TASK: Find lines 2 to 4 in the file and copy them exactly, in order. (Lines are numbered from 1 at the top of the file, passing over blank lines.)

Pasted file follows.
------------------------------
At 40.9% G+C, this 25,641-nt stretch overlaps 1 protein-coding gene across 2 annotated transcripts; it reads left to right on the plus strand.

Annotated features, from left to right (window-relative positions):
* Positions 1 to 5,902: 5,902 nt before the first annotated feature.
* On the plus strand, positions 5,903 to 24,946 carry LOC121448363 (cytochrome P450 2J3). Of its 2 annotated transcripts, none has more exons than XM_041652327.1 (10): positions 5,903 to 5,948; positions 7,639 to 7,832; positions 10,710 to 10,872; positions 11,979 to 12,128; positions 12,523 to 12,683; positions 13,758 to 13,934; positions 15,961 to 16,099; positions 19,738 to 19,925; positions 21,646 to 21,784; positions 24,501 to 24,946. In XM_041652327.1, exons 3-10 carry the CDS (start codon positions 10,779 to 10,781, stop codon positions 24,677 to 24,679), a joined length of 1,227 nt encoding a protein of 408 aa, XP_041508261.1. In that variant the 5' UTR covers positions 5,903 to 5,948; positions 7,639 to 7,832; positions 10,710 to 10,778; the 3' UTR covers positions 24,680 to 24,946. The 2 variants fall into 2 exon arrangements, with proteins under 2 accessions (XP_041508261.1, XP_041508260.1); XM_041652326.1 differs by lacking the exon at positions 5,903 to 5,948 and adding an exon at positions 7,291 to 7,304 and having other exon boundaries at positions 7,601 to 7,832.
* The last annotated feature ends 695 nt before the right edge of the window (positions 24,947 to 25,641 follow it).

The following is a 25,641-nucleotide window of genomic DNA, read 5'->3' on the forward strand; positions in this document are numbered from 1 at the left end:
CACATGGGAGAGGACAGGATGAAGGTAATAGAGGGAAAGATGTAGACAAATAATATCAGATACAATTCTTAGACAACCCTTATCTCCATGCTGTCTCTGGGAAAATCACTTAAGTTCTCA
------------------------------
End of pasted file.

Annotated features, from left to right (window-relative positions):
* Positions 1 to 5,902: 5,902 nt before the first annotated feature.
* On the plus strand, positions 5,903 to 24,946 carry LOC121448363 (cytochrome P450 2J3). Of its 2 annotated transcripts, none has more exons than XM_041652327.1 (10): positions 5,903 to 5,948; positions 7,639 to 7,832; positions 10,710 to 10,872; positions 11,979 to 12,128; positions 12,523 to 12,683; positions 13,758 to 13,934; positions 15,961 to 16,099; positions 19,738 to 19,925; positions 21,646 to 21,784; positions 24,501 to 24,946. In XM_041652327.1, exons 3-10 carry the CDS (start codon positions 10,779 to 10,781, stop codon positions 24,677 to 24,679), a joined length of 1,227 nt encoding a protein of 408 aa, XP_041508261.1. In that variant the 5' UTR covers positions 5,903 to 5,948; positions 7,639 to 7,832; positions 10,710 to 10,778; the 3' UTR covers positions 24,680 to 24,946. The 2 variants fall into 2 exon arrangements, with proteins under 2 accessions (XP_041508261.1, XP_041508260.1); XM_041652326.1 differs by lacking the exon at positions 5,903 to 5,948 and adding an exon at positions 7,291 to 7,304 and having other exon boundaries at positions 7,601 to 7,832.